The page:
David Bamman

David Bamman joins UC Berkeley this fall as an assistant professor in the School of Information, receiving his PhD from the School of Computer Science at Carnegie Mellon University.  His research uses natural language processing (NLP) and machine learning to extract meaning from text in order to answer empirical questions in the humanities and social sciences; he has published in collaboration with researchers whose home departments include English, Linguistics, Classics, and Near Eastern Studies. Prior to CMU, David was a senior researcher in computational linguistics at the Perseus Project of Tufts University.

Greg Niemeyer

Born in Switzerland in 1967, Greg Niemeyer studied Classics and Photography. He started working with new media when he arrived in the Bay Area in 1992 and he received his MFA from Stanford University in New Media in 1997. At the same time, he founded the Stanford University Digital Art Center, which he directed until 2001, when he was appointed at UC Berkeley as Assistant Professor for New Media. At UC Berkeley, he is involved in the development of the Center for New Media, focusing on the critical analysis of the impact of new media on human experiences. His creative work focuses on the mediation between humans as individuals and humans as a collective through technological means, and emphasizes playful responses to technology. His most recognized projects were Gravity (Cooper Union, NYC, 1997), PING (SFMOMA, 2001), Oxygen Flute, with Chris Chafe (SJMA, 2002), Organum (Pacific Film Archive, 2003), Ping 2.0 (Paris, La Villette Numerique, 2004), Organum Playtest (2005), and Good Morning Flowers (SFIFF 2006, Townhouse Gallery, Cairo, Egypt, 2006),and, with Joe McKay, the Balance Game (Cairo 2007, London, 2007). The Black Cloud (2008) was funded by the MacArthur Foundation to provide an alternate reality game and a social network for sensing air quality and taking actions to benefit indoor air quality. The project has evolved into a startup company under the name of Aclima Inc.

MacKenzie Alessi

MacKenzie Alessi is a senior undergraduate in Interdisciplinary Studies and the Undergraduate Certificate in New Media program.  She is interested in the intersection between law, politics, society, and technology. She seeks to research how societal factors allow technology to permeate certain sectors, how values influence legal decisions dealing with technology, and how technology pushes back against the structure that allowed it to flourish.

Richard Freishtat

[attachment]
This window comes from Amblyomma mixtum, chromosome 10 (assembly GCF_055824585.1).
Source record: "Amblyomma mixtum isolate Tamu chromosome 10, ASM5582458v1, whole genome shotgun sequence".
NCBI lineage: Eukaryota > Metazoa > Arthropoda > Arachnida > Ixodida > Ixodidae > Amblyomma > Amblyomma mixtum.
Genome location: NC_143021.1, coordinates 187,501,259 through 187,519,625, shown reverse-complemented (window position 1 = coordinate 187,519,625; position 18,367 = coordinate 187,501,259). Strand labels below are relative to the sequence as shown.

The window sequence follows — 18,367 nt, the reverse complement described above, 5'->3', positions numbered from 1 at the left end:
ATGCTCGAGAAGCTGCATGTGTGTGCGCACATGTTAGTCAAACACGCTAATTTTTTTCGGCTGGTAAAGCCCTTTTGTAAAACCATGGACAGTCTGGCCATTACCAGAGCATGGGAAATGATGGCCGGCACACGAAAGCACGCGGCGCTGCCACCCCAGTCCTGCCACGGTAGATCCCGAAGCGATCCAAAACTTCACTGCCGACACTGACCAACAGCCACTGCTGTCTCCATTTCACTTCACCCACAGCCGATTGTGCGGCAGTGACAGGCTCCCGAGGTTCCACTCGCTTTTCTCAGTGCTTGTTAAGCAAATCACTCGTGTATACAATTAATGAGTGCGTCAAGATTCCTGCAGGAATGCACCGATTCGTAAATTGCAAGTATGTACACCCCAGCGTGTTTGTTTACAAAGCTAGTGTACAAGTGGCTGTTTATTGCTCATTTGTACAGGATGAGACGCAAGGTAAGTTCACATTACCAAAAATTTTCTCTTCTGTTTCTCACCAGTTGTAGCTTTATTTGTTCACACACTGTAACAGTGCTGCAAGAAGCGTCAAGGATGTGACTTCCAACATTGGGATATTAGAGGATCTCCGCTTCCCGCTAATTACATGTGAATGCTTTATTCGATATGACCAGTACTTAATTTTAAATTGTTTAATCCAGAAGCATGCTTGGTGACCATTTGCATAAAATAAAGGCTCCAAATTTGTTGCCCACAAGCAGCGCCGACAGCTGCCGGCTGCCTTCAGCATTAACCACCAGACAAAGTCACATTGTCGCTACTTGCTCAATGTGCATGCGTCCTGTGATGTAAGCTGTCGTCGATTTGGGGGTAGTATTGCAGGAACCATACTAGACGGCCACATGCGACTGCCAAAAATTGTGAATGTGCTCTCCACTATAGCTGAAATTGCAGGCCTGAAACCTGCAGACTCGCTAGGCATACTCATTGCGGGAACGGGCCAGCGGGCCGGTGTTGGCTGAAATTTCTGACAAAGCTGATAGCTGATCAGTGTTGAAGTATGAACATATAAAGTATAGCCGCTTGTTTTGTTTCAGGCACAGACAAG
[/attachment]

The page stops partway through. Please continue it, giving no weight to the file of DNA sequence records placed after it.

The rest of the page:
Richard Freishtat serves as Director of Berkeley's Center for Teaching and Learning. Richard has co-created, and currently leads and facilitates a variety of programs. Such programs include the Teaching Excellence Colloquium for new faculty, and the re-envisioned Presidential Chair Fellows Curriculum Enrichment Grant program, which aims to develop, improve, transform, and examine core areas of the undergraduate curriculum. Having consulted within each School and College across the campus, Richard provides individual and small group consultations with faculty on course-level pedagogy, oftentimes coupling consultations with classroom observations of teaching. In addition, he is frequently invited to deliver custom workshops to faculty groups and departments on teaching and learning topics. Active in his efforts to help faculty improve their pedagogy, and spotlight their successes, he led the launch of and continually writes for the Berkeley Teaching Blog, and authors content for the Teaching@Berkeley newsletter. Richard holds a Ph.D. in Education and an MA in Rhetoric & Public Address. He has been teaching courses at both the undergraduate and graduate levels for 15 years. He has published and presented widely on topics such as: An evaluation of student evaluationsHow the public pedagogy of social media impacts student use of technology in the classroomWays to leverage faculty enrichment efforts to broaden participation and impact, and Engaging students in lecture (particularly large enrollment courses). Richard continues to work extensively with departments, schools and colleges across campus to improve teaching through programmatic and faculty-led initiatives.

Noah Wittman

Noah Wittman is the Manager of Teaching & Learning Services for Educational Technology Services at UC Berkeley.  Noah has more than fifteen years of experience working with educators, researchers and students to create new tools and experiences that foster learning, creativity and collaboration. Projects include multimedia textbooks, museum exhibits, public programs, digital collections, webcasts, 3D virtual environments, online games, scholarly collaboration services, and tools for research data management. Noah has received international recognition for his work, including the NMC Virtual Learning Prize and Webby Awards for Best Education Website and Best Science Website.

Rita-Marie Conrad

Rita-Marie Conrad is the Senior Consultant specializing in strategy in the UC-Berkeley Center for Teaching and Learning where she collaborates with faculty and staff in fostering digital pedagogy and facilitates the Center’s Instructional Improvement Grant that supports improvement of existing courses, development of new courses as well as evaluation of instruction and assessment of curricular needs.  Over her 20+ years in the field of Education she has assisted in the development of several online degree programs and taught numerous online courses on various aspects of online course design and facilitation.  Rita-Marie has co-authored several books: the Faculty Guide for Moving Teaching and Learning to the Web, the Online Teaching Survival Guide: Simple and Practical Pedagogical Tips, Engaging the Online Learner which received the 2012 IAP Distance Education Book award, Continuing to Engage the Online Learner, and Assessing Learners Online.  She holds a Ph.D. in Instructional Systems and M.Ed. in Educational Media and Computers.